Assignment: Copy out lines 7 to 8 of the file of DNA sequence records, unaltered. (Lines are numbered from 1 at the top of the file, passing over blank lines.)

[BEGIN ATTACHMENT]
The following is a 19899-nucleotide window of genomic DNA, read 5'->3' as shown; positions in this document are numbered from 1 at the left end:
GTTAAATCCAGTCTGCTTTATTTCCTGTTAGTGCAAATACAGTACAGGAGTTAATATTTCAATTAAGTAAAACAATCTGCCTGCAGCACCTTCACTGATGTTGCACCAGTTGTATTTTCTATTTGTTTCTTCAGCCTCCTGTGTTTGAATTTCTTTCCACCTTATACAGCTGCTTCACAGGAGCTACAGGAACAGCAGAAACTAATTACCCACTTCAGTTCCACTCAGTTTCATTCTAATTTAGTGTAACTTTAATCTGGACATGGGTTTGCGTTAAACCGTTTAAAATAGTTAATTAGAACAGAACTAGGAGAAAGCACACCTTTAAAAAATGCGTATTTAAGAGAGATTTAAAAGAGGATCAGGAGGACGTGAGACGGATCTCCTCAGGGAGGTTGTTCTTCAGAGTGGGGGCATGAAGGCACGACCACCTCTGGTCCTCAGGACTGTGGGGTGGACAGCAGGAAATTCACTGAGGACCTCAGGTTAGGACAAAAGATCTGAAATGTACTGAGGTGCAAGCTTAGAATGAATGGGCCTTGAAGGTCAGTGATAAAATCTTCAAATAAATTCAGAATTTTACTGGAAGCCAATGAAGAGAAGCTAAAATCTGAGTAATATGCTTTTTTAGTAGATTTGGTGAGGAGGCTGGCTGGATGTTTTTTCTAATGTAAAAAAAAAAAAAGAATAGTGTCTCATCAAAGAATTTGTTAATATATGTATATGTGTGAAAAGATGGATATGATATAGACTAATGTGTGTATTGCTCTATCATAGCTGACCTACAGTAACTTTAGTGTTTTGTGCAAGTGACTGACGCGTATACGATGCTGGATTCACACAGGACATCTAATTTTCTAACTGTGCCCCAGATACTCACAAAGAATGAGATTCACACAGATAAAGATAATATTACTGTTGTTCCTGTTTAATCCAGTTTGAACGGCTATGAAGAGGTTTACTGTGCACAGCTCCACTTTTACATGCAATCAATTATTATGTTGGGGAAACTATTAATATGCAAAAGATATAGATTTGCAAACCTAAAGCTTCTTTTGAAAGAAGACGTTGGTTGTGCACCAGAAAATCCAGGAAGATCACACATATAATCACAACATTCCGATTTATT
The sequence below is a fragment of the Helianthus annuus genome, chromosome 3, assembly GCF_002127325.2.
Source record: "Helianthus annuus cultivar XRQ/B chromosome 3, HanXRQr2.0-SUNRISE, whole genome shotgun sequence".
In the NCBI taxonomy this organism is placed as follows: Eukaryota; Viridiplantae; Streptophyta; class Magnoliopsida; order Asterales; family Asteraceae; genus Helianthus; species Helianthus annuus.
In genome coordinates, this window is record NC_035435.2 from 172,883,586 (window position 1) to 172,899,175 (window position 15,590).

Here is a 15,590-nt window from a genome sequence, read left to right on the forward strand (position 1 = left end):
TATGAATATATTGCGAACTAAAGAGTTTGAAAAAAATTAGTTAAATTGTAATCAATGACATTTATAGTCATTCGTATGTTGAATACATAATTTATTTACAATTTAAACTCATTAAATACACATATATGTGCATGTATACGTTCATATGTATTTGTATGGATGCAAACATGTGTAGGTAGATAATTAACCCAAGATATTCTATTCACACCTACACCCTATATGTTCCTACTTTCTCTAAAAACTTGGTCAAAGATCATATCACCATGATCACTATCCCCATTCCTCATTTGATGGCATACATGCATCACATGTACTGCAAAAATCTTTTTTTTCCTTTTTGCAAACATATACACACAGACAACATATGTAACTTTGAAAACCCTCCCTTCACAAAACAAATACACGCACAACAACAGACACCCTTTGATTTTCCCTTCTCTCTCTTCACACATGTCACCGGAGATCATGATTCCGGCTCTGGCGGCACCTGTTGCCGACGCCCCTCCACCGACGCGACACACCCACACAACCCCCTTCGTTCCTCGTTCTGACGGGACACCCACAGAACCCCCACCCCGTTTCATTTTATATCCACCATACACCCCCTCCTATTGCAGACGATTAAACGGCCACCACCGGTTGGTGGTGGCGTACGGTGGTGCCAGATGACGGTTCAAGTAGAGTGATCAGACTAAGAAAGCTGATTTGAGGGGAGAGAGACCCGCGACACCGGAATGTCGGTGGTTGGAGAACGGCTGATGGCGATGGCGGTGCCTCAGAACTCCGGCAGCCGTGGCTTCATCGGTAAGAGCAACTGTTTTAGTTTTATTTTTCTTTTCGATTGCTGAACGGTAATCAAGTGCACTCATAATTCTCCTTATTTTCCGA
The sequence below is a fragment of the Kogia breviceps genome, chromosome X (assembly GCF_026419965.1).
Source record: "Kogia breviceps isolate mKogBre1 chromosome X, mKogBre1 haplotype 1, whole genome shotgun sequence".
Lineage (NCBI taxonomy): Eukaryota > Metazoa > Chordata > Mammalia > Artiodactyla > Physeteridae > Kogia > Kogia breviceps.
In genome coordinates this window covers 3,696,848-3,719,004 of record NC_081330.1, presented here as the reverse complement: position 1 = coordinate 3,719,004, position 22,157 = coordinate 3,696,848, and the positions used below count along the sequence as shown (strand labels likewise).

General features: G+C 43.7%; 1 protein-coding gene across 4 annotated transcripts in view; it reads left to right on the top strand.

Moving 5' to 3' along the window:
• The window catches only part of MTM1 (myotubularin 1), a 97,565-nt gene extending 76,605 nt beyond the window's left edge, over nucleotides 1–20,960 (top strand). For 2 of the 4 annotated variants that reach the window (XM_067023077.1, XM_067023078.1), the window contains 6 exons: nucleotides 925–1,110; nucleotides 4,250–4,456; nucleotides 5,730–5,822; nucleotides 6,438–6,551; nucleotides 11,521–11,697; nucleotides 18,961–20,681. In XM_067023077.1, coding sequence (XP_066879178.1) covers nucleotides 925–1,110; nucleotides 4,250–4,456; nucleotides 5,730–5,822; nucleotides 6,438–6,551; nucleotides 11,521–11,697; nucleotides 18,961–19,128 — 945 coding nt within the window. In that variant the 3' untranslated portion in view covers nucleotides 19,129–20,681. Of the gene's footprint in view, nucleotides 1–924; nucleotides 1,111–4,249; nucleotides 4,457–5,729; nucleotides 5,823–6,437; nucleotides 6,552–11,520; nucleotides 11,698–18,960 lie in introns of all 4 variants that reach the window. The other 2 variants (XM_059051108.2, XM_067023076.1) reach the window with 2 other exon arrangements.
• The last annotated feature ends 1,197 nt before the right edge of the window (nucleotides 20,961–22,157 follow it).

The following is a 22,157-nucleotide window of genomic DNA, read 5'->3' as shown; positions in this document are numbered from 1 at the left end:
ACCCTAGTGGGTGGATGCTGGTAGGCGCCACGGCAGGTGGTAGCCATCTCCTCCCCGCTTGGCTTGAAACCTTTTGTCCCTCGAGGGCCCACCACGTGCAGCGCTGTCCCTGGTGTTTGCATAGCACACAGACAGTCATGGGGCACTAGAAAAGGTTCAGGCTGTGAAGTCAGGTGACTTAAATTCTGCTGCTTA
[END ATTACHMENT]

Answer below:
Here is a 15,590-nt window from a genome sequence, read left to right on the forward strand (position 1 = left end):
TATGAATATATTGCGAACTAAAGAGTTTGAAAAAAATTAGTTAAATTGTAATCAATGACATTTATAGTCATTCGTATGTTGAATACATAATTTATTTACAATTTAAACTCATTAAATACACATATATGTGCATGTATACGTTCATATGTATTTGTATGGATGCAAACATGTGTAGGTAGATAATTAACCCAAGATATTCTATTCACACCTACACCCTATATGTTCCTACTTTCTCTAAAAACTTGGTCAAAGATCATATCACCATGATCACTATCCCCATTCCTCATTTGATGGCATACATGCATCACATGTACTGCAAAAATCTTTTTTTTCCTTTTTGCAAACATATACACACAGACAACATATGTAACTTTGAAAACCCTCCCTTCACAAAACAAATACACGCACAACAACAGACACCCTTTGATTTTCCCTTCTCTCTCTTCACACATGTCACCGGAGATCATGATTCCGGCTCTGGCGGCACCTGTTGCCGACGCCCCTCCACCGACGCGACACACCCACACAACCCCCTTCGTTCCTCGTTCTGACGGGACACCCACAGAACCCCCACCCCGTTTCATTTTATATCCACCATACACCCCCTCCTATTGCAGACGATTAAACGGCCACCACCGGTTGGTGGTGGCGTACGGTGGTGCCAGATGACGGTTCAAGTAGAGTGATCAGACTAAGAAAGCTGATTTGAGGGGAGAGAGACCCGCGACACCGGAATGTCGGTGGTTGGAGAACGGCTGATGGCGATGGCGGTGCCTCAGAACTCCGGCAGCCGTGGCTTCATCGGTAAGAGCAACTGTTTTAGTTTTATTTTTCTTTTCGATTGCTGAACGGTAATCAAGTGCACTCATAATTCTCCTTATTTTCCGA